References: For trust fund recovery (100%) penalty for responsible person’s failure to collect, account for, and pay over tax, see FTC 2d/FIN ¶ V-1700 ; United States Tax Reporter ¶ 66,724 ; TaxDesk ¶ 864,001 ; TG ¶ 71655 .

2015 Returns Due April 18, 2016 – 4/10/16

If you have not yet filed your 2015 income tax returns, the returns are due on Monday, April 18, 2015. You can get an extension to file the returns but the extension is an extension for filing the return not for paying any tax that may be due.

Should you file the extension, end up with a tax due when the return is filed, and make no payment with extension, IRS may disallow the extension and charge late filing interest and penalties. In order to be sure the extension is valid, you need to make a good faith payment with the extension.

Since the final return is not completed, the exact amount of the tax is not yet known. We can help you determine a reasonable amount to pay with the extension and file it electronically for you. If you have questions, give us a call.

IRS Hacking Update – 2/25/16

From the Internal Revenue Service:

IRS has announced that the “Get Transcript” hacking incident discovered last May was more widespread than initially thought and that approximately 390,000 additional taxpayer accounts were potentially accessed during the period from January 2014 through May 2015. The Treasury Inspector General for Tax Administration (TIGTA) conducted a 9-month long investigation looking back to the launch of the application in January of 2014 and discovered additional suspicious attempts to access taxpayer accounts using sensitive information already in the hands of criminals.

Background. In January of 2014, IRS launched the “Get Transcript” program on its website. This application allowed taxpayers to have the option of immediately viewing and downloading their tax transcript or having it mailed to their address. Taxpayers could view or order multiple years of transcript information. For the 2015 filing season, approximately 23 million transcripts were ordered. Since its launch in 2014, around 47 million transcripts have been ordered through the “Get Transcript” tool.

In May of 2015, IRS announced it had discovered that criminals, using taxpayer information stolen elsewhere, had been able to pass procedures to access the “Get Transcript” application. At that time, IRS identified approximately 114,000 taxpayers whose transcripts had been accessed and about another 111,000 taxpayers whose transcripts were targeted but not accessed.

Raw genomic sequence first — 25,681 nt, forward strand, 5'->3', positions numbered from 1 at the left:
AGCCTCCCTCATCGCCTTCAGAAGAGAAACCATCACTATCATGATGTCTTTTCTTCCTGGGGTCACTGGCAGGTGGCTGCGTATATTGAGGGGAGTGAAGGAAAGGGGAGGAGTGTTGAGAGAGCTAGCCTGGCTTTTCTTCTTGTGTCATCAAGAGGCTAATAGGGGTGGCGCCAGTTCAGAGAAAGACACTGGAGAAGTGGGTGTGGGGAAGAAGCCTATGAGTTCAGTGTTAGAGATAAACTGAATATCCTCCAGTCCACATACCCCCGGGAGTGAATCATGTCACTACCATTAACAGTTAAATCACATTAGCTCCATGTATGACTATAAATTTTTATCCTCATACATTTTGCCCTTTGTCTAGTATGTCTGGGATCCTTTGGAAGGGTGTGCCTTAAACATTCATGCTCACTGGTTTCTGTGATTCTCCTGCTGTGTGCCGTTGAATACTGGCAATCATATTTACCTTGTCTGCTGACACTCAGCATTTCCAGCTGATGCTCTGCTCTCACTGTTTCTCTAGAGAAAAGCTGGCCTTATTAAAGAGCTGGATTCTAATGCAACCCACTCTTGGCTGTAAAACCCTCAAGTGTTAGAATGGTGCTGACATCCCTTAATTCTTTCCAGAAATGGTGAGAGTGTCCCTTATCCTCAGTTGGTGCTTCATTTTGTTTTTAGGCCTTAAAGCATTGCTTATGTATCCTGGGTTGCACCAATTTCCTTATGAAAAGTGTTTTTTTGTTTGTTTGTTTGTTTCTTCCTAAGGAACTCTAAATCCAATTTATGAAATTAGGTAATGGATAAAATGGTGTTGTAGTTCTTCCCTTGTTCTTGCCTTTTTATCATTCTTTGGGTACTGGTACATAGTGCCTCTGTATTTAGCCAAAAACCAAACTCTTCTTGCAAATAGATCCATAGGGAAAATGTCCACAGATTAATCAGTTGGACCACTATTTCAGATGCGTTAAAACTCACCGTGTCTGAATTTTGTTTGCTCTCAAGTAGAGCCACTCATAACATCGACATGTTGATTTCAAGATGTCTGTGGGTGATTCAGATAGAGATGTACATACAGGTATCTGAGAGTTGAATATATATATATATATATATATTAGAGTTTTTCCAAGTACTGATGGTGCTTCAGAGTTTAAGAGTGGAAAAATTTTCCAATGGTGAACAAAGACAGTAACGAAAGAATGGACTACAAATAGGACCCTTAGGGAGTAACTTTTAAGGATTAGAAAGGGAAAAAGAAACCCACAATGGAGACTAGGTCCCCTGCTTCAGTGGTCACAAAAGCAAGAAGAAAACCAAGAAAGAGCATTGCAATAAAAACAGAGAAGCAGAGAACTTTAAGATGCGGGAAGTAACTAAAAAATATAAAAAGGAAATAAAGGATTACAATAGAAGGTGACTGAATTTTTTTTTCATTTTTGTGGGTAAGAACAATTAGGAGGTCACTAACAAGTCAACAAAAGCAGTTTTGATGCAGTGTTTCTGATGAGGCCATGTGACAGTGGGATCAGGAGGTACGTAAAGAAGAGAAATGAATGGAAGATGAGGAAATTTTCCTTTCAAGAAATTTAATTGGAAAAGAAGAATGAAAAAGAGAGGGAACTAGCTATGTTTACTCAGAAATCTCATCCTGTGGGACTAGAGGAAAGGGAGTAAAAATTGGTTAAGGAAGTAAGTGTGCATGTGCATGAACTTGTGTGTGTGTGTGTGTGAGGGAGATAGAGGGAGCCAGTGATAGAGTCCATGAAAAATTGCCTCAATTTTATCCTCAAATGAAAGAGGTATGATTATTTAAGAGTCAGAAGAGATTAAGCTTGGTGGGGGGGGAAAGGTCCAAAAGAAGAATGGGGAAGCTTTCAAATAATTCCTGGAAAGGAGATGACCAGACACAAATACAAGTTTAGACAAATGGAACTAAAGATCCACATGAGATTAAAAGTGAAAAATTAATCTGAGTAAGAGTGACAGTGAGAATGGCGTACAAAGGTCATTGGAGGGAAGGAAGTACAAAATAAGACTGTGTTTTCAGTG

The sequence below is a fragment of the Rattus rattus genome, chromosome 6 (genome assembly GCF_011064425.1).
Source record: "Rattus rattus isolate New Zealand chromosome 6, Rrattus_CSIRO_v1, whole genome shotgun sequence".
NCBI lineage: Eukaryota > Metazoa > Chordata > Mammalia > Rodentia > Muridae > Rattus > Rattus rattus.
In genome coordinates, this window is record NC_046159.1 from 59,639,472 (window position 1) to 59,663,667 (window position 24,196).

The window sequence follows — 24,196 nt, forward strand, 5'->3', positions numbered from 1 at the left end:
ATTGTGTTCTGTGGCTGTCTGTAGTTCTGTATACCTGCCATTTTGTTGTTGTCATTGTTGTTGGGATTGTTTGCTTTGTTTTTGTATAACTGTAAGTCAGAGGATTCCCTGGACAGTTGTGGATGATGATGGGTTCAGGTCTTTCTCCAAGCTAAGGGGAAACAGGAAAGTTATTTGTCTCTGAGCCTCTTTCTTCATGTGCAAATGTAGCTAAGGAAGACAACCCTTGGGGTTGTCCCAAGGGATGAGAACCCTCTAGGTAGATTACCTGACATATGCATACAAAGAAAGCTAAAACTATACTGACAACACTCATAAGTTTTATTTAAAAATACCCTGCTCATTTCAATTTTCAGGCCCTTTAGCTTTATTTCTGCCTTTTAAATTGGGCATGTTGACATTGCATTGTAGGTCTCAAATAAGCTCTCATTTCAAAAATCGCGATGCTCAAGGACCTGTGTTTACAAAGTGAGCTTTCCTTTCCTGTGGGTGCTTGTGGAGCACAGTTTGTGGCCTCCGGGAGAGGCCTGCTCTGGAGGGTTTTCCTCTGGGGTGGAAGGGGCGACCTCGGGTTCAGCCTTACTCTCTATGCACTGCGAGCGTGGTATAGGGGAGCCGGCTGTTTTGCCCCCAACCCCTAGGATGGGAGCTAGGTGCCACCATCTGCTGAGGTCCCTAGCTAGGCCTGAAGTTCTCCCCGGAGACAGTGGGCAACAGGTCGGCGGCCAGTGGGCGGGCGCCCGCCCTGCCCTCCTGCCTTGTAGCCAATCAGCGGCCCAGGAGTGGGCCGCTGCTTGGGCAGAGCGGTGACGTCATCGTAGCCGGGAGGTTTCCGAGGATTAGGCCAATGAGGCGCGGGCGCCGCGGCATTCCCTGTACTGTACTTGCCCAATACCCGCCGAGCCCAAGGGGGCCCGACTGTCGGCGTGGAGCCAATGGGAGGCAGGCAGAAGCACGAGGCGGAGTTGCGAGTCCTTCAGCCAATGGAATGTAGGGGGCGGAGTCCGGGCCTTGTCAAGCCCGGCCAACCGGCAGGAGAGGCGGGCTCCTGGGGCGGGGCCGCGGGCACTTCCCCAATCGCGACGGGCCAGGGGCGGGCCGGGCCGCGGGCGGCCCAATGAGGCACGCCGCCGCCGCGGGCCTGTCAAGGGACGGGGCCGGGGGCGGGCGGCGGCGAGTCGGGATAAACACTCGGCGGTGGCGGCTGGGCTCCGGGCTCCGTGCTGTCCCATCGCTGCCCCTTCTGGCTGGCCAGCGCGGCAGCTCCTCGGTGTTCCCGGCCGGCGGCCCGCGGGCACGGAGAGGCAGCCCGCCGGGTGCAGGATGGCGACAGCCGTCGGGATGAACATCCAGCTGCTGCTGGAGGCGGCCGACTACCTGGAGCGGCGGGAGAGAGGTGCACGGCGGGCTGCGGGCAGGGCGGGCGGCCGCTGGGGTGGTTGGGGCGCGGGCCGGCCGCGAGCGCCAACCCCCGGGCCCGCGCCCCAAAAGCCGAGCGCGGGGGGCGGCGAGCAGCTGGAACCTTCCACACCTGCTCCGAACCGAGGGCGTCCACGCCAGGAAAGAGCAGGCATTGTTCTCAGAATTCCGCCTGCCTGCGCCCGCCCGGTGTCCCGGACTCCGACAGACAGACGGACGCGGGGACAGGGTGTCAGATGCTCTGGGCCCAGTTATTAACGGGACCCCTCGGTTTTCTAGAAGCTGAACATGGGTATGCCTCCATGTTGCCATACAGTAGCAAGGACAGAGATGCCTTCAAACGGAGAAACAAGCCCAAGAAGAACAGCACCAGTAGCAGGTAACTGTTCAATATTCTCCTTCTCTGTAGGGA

In August of 2015, IRS announced it had identified another 220,000 taxpayers whose transcripts may have been accessed and an approximately 170,000 taxpayers whose transcripts were targeted but not accessed.

After IRS made its announcement, TIGTA investigators began their own review, covering from 2014 through May 2015. TIGTA investigators identified suspicious email addresses that made multiple attempts to access accounts. IRS noted that it was possible that some of those identified may be family members, tax return preparers or financial institutions using a single email address to attempt to access more than one account. However, in an abundance of caution, IRS will notify all taxpayers impacted.

The online viewing and download feature of “Get Transcript” has been unavailable since May 2015, and IRS is working to restore that part of the service in the near future with enhanced taxpayer-identity authentication protocols. Other transcript options remain available via IRS’ website, with online requests being taken for mailed copies of transcripts. IRS reminds taxpayers to plan ahead if they need transcripts — it can typically take five to 10 days before the transcripts arrive in the mail.

IRS response. IRS is moving immediately to notify and help protect these additional taxpayers from tax-related identity theft, including through free identity theft protection services as well as Identity Protection PINs. Steps include:

  • Notifying by mail those taxpayers whose transcripts were accessed and those taxpayers whose transcripts were targeted but not accessed;
  • Informing taxpayers whose transcripts were accessed that they can request an Identity Protect PIN, which provides an additional layer of protection for the taxpayer’s Social Security Number (SSN) on federal tax returns, by completing a Form 14039, Identity Theft Affidavit;